September 11, 2020 at 4:21 pm ET
Interest in 2020 NFL Season Tumbles Among Ardent Trump Supporters
Nearly 2 in 5 U.S. adults, and 1 in 2 Trump fans, said they’re less interested in pro football this season than in past years
47% of ardent Trump supporters say they are less interested in this season compared to previous seasons.
41% of NFL fans favor the league’s new social justice efforts, while 30% feel it is “too much.”
56% of Democratic NFL fans say the league is hitting the right notes on social justice, compared to just 26% of Republican fans.
Fans who tuned into Thursday night’s NFL season opener between the defending champion Kansas City Chiefs and the Houston Texans got the first look at how the NFL and its players plan to recognize the current moment in the fight against racial inequality, as well as how fans might respond.
Following the police killing of George Floyd in late May, NFL Commissioner Roger Goodell made it clear the league planned to embrace social justice activism more than ever before. But the politicization of sports following a summer of polarizing protests against police brutality and racial inequality appears to have dampened enthusiasm ahead of the 2020 NFL season.
In a Morning Consult poll conducted prior to Thursday night’s game, 38 percent of U.S. adults said they were less interested in the NFL this year than in previous seasons, while 21 percent said they were more interested in the NFL than in past years.
The dip in interest is particularly pronounced among the most ardent supporters of President Donald Trump, who has in recent months regularly tweeted criticism of the league and Commissioner Roger Goodell for embracing social justice activism. Among those with a “very favorable” opinion of Trump, 47 percent said they were less interested in the 2020 season.
Self-identified NFL fans were slightly more likely to say they are more interested in this season than less interested.
Resistance to the co-mingling of activism and sports was on full display ahead of Thursday night’s opener. When members of the Chiefs and Texans linked arms at midfield prior to Thursday night’s game for a moment of silence “dedicated to the ongoing fight for equality in our country,” an audible chorus of boos emanated from the limited crowd of 15,895 fans at Arrowhead Stadium.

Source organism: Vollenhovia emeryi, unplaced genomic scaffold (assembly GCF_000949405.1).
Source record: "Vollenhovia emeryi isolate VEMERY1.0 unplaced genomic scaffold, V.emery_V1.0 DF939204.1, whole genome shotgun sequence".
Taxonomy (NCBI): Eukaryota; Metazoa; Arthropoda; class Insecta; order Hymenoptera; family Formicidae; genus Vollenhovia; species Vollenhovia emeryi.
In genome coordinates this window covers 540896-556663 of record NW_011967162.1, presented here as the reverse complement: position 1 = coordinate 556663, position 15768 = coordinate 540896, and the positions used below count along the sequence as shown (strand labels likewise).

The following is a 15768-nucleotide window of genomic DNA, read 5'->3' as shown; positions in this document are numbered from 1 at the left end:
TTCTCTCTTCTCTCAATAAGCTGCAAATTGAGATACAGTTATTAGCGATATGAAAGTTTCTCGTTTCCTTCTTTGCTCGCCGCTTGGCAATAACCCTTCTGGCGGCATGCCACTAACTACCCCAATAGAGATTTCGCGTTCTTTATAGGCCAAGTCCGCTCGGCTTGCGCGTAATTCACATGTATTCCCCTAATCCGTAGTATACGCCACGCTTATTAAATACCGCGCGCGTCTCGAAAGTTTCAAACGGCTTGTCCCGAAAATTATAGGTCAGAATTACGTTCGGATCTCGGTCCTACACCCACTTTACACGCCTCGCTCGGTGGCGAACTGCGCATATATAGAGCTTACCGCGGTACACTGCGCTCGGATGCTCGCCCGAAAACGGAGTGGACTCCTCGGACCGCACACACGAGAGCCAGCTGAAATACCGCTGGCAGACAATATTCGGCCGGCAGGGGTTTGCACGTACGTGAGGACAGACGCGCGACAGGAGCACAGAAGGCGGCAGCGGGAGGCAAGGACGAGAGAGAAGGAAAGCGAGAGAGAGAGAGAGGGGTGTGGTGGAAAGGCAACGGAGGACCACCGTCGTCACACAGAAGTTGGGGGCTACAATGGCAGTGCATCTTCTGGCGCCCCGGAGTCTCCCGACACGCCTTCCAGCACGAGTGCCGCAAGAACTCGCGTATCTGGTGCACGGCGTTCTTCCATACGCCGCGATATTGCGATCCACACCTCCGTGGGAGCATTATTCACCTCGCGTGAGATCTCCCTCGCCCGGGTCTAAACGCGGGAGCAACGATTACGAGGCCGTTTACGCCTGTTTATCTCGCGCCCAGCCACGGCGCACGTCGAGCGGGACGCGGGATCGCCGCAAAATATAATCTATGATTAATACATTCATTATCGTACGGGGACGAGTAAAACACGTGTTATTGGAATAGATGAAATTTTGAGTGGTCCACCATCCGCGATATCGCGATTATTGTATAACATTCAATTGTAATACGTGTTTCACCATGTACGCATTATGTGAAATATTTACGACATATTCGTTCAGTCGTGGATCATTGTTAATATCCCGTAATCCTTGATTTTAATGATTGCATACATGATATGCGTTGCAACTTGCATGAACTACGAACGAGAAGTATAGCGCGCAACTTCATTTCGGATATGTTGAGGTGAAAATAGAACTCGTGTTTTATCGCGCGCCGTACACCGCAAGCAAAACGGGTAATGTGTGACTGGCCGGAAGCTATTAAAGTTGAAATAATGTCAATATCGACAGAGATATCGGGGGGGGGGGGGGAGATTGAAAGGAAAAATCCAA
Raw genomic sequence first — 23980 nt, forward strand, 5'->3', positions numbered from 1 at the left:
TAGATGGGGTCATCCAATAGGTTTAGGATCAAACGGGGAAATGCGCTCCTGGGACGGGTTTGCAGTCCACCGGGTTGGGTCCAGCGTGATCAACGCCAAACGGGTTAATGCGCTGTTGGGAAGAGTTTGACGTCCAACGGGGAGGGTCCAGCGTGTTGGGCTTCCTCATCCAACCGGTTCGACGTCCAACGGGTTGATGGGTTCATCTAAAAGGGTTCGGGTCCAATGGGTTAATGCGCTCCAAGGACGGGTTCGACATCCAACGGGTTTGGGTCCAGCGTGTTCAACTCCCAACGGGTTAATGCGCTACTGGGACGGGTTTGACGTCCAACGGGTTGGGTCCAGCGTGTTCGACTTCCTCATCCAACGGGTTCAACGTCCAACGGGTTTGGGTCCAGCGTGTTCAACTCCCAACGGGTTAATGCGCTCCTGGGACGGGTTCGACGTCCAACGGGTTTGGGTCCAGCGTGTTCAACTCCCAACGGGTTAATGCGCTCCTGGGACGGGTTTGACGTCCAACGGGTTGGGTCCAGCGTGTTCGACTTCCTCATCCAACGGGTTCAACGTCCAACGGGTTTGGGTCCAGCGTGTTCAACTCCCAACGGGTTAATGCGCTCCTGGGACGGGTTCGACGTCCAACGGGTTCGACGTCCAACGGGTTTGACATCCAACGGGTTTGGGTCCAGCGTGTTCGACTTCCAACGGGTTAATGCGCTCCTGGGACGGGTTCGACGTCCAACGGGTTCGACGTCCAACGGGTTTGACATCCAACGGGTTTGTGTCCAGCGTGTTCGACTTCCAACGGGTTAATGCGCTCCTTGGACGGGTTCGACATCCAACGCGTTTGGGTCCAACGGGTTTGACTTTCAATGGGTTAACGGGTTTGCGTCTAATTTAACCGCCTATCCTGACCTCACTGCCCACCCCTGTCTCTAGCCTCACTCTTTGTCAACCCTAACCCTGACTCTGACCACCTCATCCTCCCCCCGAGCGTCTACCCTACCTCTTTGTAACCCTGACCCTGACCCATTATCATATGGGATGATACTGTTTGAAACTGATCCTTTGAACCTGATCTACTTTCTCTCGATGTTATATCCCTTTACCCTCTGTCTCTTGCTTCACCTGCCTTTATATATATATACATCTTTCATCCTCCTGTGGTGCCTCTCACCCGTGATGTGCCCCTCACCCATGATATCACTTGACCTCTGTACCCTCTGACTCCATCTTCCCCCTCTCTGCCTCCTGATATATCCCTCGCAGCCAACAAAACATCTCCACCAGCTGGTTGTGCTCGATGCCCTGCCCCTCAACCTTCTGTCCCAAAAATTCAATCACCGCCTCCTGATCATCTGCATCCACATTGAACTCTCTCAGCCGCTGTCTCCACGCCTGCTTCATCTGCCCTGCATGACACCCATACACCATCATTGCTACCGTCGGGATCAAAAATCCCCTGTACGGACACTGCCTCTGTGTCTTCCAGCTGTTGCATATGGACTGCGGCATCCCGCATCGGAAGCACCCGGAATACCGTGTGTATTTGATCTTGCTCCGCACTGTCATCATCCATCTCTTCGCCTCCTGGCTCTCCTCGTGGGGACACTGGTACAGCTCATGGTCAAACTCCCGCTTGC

Early viewership data for the game, in which the Chiefs beat the Texans 34-20, shows a 16 percent year-over-year drop in the overall audience and in the key 18-to-49 demographic from 2019’s season opener between the Bears and Packers, according to Deadline Hollywood. While that figure isn’t final, any ratings decline will likely serve as ammunition for critics of the league’s activism, including Trump himself.
Still, polling shows there is also a significant number of fans that appreciate the league’s new commitment to promoting social justice.
Ahead of the season, NFL Commissioner Roger Goodell announced that the league will support the fight for social justice on game days by painting the phrases “End Racism” and “It Takes All of Us” behind the end zones and allowing players to wear helmet decals featuring the names of victims of racial inequality or phrases that honor them. In addition, “Lift Every Voice and Sing” — commonly referred to as the Black national anthem — will play along with the Star-Spangled Banner prior to every Week 1 game.
The Sept. 3-7 poll found that about 2 in 5 NFL fans and more than half of nonwhite NFL fans believe the league is “doing the right things” to promote social justice on game days with its new initiatives, which were described to respondents for their consideration. Thirty percent of fans said the league is doing “too much” and 14 percent said it “isn’t doing enough.”
Political affiliation continues to be the biggest fault line when it comes to opinions on issues related to activism in sports. Democratic NFL fans are more than twice as likely as Republican fans to approve of the new displays of support for social justice. More than half of Republican fans said the new measures are superfluous.
The survey of 2,200 U.S. adults carries a margin of error of 2 percentage points. The margin of error for the group of 1,322 self-identified NFL fans is 3 percentage points, and the group of 506 individuals with a “very favorable” opinion of Trump carries a margin of error of 4 percentage points.